By Tony Obiechina, Abuja
The Federal Government has said that it was spending over N1.3 trillion on importation of rice, fish, sugar and wheat annually before the introduction of the Anchors Borrower’s Programme by the Central Bank of Nigeria (CBN).
The CBN Deputy Governor, Corporate Services, Mr Edward Lametek Adamu, disclosed this yesterday in Owerri, Imo state at the 28th seminar organised for Finance Correspondents and Business Editors.
The seminar was tagged: “Our targeted focus on the agricultural and manufacturing sectors was driven by the vast opportunities for growth in these sectors given our high population”.
Adamu reiterated that the Anchor Borrowers’ Programme (ABP) which was launched in November 2015, was designed to build partnerships between small holder farmers and reliable large-scale agro-processors, with a view to increasing agricultural output, while improving access to credit for farmers.
In a keynote address at with the theme: “Galvanizing Development Finance & Monetary Policy for Growth”, Adamu said the introduction of the Anchor Borrower’s Programme had started yielding positive results on the economy.
“Our targeted focus on the agricultural and manufacturing sectors was driven by the vast opportunities for growth in these sectors given our high population”.
He disclosed that the CBN increased its lending to the agricultural and manufacturing sectors, through targeted intervention schemes such as the Anchor Borrowers’ Programme, Commercial Agricultural Credit Scheme and the Real Sector Support Facility.
The Deputy Governor who was represented by the Director of Corporate Communication, Mr Isaac Okoroafor, said, “our recent experience with recession attests to the value of effective implementation of monetary policy.
“Though we adopted unconventional or heterodox monetary policies, they were however, well thought through and have been yielding significant gains for the Nigerian economy.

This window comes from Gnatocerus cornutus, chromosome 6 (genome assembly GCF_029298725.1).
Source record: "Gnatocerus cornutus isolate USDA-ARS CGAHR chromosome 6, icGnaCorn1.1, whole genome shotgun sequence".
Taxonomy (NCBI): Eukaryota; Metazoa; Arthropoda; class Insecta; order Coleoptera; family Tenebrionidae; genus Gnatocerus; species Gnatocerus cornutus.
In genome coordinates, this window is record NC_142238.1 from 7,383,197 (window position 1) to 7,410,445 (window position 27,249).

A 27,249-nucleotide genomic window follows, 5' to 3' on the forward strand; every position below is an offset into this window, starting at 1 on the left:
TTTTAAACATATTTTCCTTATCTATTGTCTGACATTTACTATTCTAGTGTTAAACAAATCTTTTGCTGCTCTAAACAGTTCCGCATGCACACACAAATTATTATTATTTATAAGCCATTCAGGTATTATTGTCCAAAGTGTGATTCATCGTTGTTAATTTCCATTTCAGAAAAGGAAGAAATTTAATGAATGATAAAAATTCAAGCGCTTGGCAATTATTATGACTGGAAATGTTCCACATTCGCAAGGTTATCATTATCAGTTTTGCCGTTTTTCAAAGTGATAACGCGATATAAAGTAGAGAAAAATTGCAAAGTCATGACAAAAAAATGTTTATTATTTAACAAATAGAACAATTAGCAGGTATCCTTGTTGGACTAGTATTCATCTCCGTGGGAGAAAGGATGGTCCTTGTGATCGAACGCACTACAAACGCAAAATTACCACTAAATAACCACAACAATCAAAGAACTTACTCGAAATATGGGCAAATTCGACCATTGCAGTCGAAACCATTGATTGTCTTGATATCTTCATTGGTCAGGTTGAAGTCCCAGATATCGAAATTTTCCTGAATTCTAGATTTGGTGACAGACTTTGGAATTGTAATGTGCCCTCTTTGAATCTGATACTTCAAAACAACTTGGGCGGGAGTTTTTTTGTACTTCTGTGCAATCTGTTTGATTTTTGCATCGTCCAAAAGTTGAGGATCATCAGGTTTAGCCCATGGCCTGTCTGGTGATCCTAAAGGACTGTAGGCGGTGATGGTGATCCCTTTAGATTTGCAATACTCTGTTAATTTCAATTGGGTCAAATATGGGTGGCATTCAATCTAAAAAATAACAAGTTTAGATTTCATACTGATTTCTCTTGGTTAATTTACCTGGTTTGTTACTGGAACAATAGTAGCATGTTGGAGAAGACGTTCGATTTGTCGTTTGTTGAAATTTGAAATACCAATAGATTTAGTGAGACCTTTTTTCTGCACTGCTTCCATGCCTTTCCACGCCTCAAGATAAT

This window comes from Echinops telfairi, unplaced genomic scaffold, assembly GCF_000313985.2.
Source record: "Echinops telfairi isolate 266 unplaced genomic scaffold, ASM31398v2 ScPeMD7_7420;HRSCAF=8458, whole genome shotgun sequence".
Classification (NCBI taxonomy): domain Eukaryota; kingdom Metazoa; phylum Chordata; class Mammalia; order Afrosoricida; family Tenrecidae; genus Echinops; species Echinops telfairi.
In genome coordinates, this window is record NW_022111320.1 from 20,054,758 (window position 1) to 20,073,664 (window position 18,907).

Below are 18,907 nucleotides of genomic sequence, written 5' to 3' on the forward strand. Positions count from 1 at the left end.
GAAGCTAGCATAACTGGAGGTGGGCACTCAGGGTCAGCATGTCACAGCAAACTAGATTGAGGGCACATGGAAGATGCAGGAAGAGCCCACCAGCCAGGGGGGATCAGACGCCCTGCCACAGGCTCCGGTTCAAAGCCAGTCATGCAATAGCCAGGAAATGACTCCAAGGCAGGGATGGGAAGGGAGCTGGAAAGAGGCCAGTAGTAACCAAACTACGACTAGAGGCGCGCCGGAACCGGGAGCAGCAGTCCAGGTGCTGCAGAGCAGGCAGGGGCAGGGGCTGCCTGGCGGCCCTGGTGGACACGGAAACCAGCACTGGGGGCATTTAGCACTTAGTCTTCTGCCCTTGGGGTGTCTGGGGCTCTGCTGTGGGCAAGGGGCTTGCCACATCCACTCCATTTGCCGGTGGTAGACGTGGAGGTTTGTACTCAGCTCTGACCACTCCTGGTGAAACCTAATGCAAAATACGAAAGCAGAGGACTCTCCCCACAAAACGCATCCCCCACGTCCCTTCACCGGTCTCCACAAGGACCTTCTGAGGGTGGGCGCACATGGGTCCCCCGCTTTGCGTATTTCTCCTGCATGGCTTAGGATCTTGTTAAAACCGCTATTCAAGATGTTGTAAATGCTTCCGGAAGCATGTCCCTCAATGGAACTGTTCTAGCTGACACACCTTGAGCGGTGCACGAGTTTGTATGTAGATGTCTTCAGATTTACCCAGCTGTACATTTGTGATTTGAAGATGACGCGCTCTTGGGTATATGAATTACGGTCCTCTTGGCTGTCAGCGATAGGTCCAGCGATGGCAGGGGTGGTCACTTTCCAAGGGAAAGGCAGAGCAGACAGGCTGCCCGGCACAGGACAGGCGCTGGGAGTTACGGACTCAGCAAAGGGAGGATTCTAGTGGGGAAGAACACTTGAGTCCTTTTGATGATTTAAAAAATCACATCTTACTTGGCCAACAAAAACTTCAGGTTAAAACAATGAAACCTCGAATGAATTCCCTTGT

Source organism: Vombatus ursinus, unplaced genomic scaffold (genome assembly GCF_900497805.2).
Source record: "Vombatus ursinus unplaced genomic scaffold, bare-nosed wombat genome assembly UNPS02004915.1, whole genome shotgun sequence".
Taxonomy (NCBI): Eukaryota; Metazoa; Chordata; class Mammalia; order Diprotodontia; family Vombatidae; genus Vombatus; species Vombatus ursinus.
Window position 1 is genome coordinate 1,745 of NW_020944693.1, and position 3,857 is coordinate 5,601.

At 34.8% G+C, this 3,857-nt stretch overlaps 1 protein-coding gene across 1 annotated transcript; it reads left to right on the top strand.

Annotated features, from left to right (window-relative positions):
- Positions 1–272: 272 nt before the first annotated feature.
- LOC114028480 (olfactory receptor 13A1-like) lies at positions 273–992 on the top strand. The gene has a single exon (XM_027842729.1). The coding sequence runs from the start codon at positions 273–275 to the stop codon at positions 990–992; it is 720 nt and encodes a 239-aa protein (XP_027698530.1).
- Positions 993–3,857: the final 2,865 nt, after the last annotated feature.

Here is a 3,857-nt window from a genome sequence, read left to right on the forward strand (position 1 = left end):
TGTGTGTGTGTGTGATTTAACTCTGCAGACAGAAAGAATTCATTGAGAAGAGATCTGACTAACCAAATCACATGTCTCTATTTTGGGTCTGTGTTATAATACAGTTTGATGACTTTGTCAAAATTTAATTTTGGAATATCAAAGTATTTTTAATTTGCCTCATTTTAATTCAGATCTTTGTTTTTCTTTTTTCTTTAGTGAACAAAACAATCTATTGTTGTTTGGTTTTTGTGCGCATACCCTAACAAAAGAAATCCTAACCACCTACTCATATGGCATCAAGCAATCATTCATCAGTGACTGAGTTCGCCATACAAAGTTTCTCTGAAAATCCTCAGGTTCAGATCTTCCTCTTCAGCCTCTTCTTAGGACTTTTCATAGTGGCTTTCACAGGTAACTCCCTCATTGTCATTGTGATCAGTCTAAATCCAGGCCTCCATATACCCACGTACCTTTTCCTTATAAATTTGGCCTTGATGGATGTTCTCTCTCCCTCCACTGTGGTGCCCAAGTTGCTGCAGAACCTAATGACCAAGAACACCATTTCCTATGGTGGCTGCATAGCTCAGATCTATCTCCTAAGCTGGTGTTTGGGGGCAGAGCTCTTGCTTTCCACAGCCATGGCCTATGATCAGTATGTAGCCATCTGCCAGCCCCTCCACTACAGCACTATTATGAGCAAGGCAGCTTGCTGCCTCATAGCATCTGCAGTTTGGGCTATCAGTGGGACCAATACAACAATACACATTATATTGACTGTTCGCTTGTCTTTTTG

“This unconventional monetary policy initiatives have been premised on ensuring credit delivery to critical sectors of the economy. This has informed the directive to Deposit Money Banks to maintain a minimum Loan to Deposit Ratio (LDR) of 65% by the end of December 2019. The Bank is also creating the necessary eco-system to inculcate a better credit culture among Nigerians.
“In all, there is sufficient evidence of significant reductions in our annual imports bill, and increased non-oil exports.
“We have also improved access to markets for farmers by facilitating greater partnership with agro-processors and industrial firms in the sourcing of raw materials.
“So far, the programme has supported more than 1.5m farmers across all the 36 States of Nigeria, in cultivating 16 different commodities over 1.4 million hectares of farmland. It has also supported the creation of over 2.5m jobs across the agricultural value chain.
“Noticeable as these gains are, the media also has a critical role to play in conveying a deeper understanding of the Bank’s commitment to economic growth and development”
He said, for instance, the intervention in the rice value chain in Kebbi and other rice-producing states across the country that increased local rice production from 2.
According to him, presently, the cotton planted by these farmers has begun fruiting, while some are ready for harvest and off-take.
“We are currently also paying additional attention to cassava because the commodity has many different uses along the value chain. The value chain has enormous potential for employing over 2 million people in Nigeria.
“It is my belief that this seminar will facilitate robust interaction, leading to a deeper understanding of the theme for in-depth discussions. We hope that this seminar enriches your knowledge and that you become advocates of our interventions in enlightening the public and other stakeholders”, he added.